Until January 20
14A, coarse language, nudity, sexual content
Dir: James Franco, US, 104 min. James Franco, Dave Franco, Seth Rogen, Alison Brie.
Golden Globe nominee for Best Picture (Comedy) and winner for Best Actor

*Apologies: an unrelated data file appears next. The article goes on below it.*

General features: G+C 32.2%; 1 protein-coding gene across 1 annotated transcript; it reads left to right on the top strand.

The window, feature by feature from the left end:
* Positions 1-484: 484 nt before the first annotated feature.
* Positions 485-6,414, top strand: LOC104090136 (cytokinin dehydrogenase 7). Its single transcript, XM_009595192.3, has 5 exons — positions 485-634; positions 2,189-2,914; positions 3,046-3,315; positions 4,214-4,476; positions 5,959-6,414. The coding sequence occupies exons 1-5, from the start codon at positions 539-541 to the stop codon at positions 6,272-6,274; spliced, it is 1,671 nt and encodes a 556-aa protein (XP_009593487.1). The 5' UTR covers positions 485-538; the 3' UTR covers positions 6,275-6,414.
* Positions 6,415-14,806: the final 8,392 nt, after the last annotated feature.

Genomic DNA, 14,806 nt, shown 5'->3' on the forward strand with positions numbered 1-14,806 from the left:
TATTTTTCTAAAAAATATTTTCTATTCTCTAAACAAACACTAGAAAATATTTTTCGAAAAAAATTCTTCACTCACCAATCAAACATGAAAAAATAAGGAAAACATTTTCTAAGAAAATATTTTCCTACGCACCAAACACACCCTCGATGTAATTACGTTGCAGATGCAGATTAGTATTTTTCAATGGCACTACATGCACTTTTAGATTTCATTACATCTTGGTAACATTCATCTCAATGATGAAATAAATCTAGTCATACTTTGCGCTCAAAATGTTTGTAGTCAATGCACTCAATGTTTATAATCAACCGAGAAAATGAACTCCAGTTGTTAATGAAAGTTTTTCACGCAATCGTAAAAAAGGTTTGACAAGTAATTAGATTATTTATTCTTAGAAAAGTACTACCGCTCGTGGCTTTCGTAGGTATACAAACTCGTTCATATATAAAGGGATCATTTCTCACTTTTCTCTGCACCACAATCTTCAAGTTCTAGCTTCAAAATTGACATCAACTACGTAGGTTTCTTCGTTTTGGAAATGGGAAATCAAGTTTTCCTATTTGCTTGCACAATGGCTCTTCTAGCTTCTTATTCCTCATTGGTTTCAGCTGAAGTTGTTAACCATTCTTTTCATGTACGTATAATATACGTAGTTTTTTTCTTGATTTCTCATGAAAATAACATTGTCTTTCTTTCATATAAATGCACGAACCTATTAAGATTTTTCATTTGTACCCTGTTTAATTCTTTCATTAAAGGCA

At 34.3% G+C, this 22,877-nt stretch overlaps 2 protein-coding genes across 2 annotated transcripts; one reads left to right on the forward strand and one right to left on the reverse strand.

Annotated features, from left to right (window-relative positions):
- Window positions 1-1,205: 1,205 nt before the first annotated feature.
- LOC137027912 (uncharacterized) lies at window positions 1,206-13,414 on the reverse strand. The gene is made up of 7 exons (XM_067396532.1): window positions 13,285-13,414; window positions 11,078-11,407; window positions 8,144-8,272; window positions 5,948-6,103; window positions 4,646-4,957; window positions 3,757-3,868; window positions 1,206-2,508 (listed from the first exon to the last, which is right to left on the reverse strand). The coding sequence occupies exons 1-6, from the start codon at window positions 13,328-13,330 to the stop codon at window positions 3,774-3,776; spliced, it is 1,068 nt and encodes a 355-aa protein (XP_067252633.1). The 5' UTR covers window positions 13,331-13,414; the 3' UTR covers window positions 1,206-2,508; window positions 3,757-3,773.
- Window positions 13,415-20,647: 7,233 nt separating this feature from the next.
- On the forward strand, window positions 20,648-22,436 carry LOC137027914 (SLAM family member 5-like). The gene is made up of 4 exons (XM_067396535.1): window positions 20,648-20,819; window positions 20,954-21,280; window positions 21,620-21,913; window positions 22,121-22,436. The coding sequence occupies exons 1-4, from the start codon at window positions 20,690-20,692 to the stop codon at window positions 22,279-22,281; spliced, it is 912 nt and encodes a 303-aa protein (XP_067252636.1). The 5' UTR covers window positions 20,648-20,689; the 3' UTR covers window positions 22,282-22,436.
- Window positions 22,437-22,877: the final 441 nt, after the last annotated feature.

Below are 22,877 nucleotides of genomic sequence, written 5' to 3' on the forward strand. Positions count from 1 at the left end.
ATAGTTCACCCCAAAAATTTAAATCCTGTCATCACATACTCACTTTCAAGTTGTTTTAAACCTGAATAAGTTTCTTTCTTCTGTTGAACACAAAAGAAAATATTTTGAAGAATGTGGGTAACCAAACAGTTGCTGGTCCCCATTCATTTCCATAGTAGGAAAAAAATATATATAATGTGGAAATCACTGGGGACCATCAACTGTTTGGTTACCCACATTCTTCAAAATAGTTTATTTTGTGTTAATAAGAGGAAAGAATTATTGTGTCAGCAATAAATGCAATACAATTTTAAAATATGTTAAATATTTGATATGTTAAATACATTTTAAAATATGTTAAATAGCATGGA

“The infamous 2003 debacle known as The Room, written by, directed by and starring Tommy Wiseau, wasn’t just inept. It was so off-the-charts lousy, so insanely terrible, so ludicrously jumbled, it has crossed over into cult status, complete with midnight screenings… The Disaster Artist is a breezy, entertaining and even affectionate movie about the making of The Room. Franco directs and stars in this adaptation of the book by Greg Sestero (played by Franco’s brother Dave), who at the time was an aspiring actor. Greg and Tommy meet in an acting class in San Franciso. Their world-weary teacher is suitably mortified when Tommy wails ‘STELLA!’ over and over again as a way of demonstrating his ‘talent.’… Nevertheless, Greg is drawn in by this mysterious, longhaired, imposing presence… The pair head to Los Angeles to pursue their dreams of becoming Hollywood famous… Everything about Tommy is shady. Shady shady shady. How old is he, really? (He claims to be in his late teens when he’s obviously at least twice that age. At best) Where was he born? (He says he’s from New Orleans, even though he sounds more like one of the ‘wild and crazy guys’ from the old SNL bit.) Where does the money come from when Tommy starts talking about making his own movie, and eventually raises some $6 million? Greg doesn’t care, at least not at first. Tommy is making a MOVIE—a real movie—and Greg is going to have a substantial role in said movie. Franco peppers the movie with often-hilarious extended cameos by Zac Efron, Seth Rogen, Hannibal Buress, Megan Mullally, Alison Brie and Bryan Cranston, among others. Everyone gets into the spirit of The Disaster Artist, which isn’t about mocking the delusional and borderline pathetic Tommy Wiseau, but in celebrating his horribly misguided but seemingly sincere burning passion to make a movie… Franco reminds us he’s a genuine talent behind and in front of the camera.”—Richard Roeper, The Chicago Sun-Times. “In the end, The Disaster Artist decides that the only bad movies are the ones that fail to bring us joy. The Room certainly can’t be accused of that.”—Rafer Guzmán, Newsday